Figure 3: Virtual screen

Step 2: Creating the Virtual Screen

The virtual screen is a grid located a little bit in front of the camera, that represents the pixels of the final image that will be rendered. You can think of the virtual screen as the film in a camera, because it is where the image is imprinted. Figure 3 shows this virtual screen as a grid between the camera and the volumes that are being rendered. Each grid square represents a single pixel in the final image. Each ray will pass through the middle of one of the grid squares before passing through the volumes.

You are given two pieces of data that are needed for calculating this grid.

  • Resolution of Image - the height and width, in pixels, of the final image
  • Angle - the angle between the vectors going from the camera to the top and bottom of the grid

The distance, d, from the camera to the center of the grid can be any value you choose, so it is easiest to just use 1, so you don't need to worry about it in the calculations. The first step is to calculate the top, bottom, left, and right edges of this grid. Divide the given angle by 2, giving the angle represented in Figure 3 by the letter A. This is a right triangle, and the adjacent side is known, so

tan(a) = top / d

Rearrange this to give

top = d * tan(a)

If you chose to use 1 as your d value, then the equation is just

top = tan(a)

The rest of the edges are simple to compute once the top is known.

bottom = -top = -tan(a)
left = bottom
right = top

Now that you have the edges, you must find the individual pixel locations. The generic formulas for the X and Y coordinates of each pixel are

X = left + (right - left) * (i + 0.5) / width
Y = bottom + (top - bottom) * (j + 0.5) / height

The X coordinate of a given pixel is the left edge plus a portion of the total width of the grid. The total width is right - left, which is then multiplied by the number of the current pixel, i, in that row, with zero being the first pixel. It is then divided by the resolution width. Also, the rays pass through the middle of the grid squares, so the pixel number, i, is offset by adding 0.5 to it. The Y coordinate is calculated in the same way, except it uses bottom and top instead of left and right, respectively. It also uses the current row, j, instead of the current location in the row.

Example

angle = 45 degrees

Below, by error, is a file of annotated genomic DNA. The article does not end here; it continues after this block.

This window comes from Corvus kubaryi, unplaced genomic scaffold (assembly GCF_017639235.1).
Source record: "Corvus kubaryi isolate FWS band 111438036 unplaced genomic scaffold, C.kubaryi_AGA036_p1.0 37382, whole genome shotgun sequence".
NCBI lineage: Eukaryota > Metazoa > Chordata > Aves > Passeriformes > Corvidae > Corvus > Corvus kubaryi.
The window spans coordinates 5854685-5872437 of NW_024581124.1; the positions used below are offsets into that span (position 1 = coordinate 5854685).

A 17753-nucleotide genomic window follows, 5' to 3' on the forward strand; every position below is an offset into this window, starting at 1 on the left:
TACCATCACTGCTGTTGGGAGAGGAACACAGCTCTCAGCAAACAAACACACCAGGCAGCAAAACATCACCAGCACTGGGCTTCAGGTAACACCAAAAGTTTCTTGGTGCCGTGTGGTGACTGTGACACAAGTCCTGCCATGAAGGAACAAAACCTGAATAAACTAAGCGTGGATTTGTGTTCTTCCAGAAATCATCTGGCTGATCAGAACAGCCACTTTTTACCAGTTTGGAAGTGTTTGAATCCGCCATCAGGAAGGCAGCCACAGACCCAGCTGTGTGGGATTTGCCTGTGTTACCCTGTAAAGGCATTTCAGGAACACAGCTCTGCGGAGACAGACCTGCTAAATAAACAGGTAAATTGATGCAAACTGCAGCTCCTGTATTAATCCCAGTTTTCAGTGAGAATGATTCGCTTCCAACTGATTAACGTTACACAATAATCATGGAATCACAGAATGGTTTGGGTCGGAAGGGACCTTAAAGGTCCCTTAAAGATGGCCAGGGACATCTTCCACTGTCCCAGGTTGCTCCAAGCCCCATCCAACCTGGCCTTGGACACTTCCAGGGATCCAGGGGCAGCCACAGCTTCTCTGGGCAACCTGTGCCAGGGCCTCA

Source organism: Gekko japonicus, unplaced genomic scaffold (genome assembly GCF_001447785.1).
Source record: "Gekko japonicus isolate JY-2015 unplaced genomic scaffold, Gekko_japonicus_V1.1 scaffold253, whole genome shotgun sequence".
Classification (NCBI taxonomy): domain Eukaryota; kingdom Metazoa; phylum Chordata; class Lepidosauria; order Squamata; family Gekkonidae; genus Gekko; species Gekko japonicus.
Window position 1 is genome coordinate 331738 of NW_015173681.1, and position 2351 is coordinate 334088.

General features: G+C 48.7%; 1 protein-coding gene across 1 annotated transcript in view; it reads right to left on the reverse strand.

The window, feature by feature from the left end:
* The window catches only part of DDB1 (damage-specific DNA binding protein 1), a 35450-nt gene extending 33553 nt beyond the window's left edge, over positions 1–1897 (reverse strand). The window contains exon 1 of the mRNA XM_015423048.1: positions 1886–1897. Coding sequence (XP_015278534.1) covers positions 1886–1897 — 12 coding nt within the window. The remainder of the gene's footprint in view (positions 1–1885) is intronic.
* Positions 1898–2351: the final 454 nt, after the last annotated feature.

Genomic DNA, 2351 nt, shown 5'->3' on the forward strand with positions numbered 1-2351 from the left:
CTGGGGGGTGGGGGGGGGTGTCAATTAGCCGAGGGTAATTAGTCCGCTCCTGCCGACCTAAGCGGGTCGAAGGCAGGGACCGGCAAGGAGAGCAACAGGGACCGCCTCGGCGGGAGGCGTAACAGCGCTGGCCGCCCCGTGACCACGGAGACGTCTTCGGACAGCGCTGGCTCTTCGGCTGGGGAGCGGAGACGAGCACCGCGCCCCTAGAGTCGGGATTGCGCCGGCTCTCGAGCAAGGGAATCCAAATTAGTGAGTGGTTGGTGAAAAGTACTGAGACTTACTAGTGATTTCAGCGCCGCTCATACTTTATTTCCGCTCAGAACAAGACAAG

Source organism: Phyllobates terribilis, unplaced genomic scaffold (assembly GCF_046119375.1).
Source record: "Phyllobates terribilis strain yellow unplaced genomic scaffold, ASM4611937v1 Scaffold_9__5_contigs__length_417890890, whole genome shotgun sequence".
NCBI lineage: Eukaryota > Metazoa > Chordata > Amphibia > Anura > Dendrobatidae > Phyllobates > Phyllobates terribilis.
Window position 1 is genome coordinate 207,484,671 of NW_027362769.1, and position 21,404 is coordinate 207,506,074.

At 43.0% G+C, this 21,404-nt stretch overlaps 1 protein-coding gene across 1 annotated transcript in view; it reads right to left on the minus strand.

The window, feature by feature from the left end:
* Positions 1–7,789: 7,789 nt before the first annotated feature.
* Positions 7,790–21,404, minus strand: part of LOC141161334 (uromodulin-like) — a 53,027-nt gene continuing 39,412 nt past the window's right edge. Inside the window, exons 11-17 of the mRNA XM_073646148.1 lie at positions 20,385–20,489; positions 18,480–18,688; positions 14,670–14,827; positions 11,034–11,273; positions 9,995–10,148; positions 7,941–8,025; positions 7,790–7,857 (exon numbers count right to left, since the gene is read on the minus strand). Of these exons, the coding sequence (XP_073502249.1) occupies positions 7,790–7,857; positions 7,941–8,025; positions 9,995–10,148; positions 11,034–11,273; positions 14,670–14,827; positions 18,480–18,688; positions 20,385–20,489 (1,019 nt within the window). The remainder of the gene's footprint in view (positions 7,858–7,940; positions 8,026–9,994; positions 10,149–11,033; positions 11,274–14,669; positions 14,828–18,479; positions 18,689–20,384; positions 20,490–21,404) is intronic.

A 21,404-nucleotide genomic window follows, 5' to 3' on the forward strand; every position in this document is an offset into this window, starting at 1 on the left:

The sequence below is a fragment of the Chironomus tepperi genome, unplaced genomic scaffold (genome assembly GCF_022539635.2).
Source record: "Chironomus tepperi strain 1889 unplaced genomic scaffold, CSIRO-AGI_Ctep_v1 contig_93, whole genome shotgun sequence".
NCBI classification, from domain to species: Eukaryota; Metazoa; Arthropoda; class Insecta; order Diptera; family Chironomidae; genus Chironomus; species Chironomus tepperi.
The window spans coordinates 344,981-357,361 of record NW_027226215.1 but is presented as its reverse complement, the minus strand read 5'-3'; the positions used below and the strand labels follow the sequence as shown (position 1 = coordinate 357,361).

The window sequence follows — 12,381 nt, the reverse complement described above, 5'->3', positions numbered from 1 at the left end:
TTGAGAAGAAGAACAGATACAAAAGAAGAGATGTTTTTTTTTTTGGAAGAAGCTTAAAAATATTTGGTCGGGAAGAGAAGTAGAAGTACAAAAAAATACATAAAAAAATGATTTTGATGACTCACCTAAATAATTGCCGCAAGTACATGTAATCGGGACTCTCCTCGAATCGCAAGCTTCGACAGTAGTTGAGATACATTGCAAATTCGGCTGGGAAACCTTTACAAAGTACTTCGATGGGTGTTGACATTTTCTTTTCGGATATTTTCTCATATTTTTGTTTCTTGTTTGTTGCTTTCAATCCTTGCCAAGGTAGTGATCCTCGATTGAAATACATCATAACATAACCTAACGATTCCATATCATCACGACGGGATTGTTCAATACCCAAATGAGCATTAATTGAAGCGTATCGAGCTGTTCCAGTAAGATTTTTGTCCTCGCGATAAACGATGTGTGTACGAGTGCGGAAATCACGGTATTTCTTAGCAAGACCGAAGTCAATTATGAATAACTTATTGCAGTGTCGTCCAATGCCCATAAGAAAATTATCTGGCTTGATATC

width = 100 pixels

a = 45 / 2 = 22.5

top = tan(22.5) = 0.414
bottom = -0.414
left = -0.414
right = 0.414

If we were to calculate the pixel in grid position (15,72), i = 15, j = 72,

X = -0.414 + (0.414 - (-0.414)) * (15 + 0.5) / 100
X = -0.414 + 0.128 = -0.286

As you can see, 15 grid positions to the right of the left edge is equal to -0.285798. The same is done for the Y position.

Y = -0.414 + (0.414 - (-0.414)) * (72 + 0.5) / 100
Y = -.0414 + 0.601 = 0.186

In the same way, 72 grid positions above the bottom edge is equal to 0.18639. So,

 pixel(15,72) = (-0.285798,0.18639)


Step 3: Casting the Rays

This third step, casting the rays, puts the results of the first and second steps to use. The rays can be represented by the equation

p(t) = e + td

e is the camera location, d is a vector representing the direction of the ray, and t is some scalar value that represents the distance along that ray. We already know e, but we don't know d, the direction. This is calculated using the camera base vectors and the pixel location. First, multiply X by U.

d = X * U

Then, do the same with Y and V, adding the result to d.

d = d + Y * V

Last of all, add W.

d = d + W

So,

d = (X * U) + (Y * V) + W

This gives the direction vector for the ray that passes through that specific pixel. This process is repeated for each pixel.

Example

Using the values calculated in the previous two examples, calculate d.
d = (-0.286 * (-0.408, 0, 0.816)) + (0.186 * (0.333, -0.832, 0.982)) + (0.816, 0.408, 0.408)
d = (0.995, 0.253, 0.357)

So, the ray through pixel (15,72) has a direction of (0.995, 0.253, 0.357)


Volume Ray Casting is continued in Volume Ray Casting (part 2).
A similar technique, Ray Tracing, which uses the same 3 steps described above, is explained in Ray Tracing.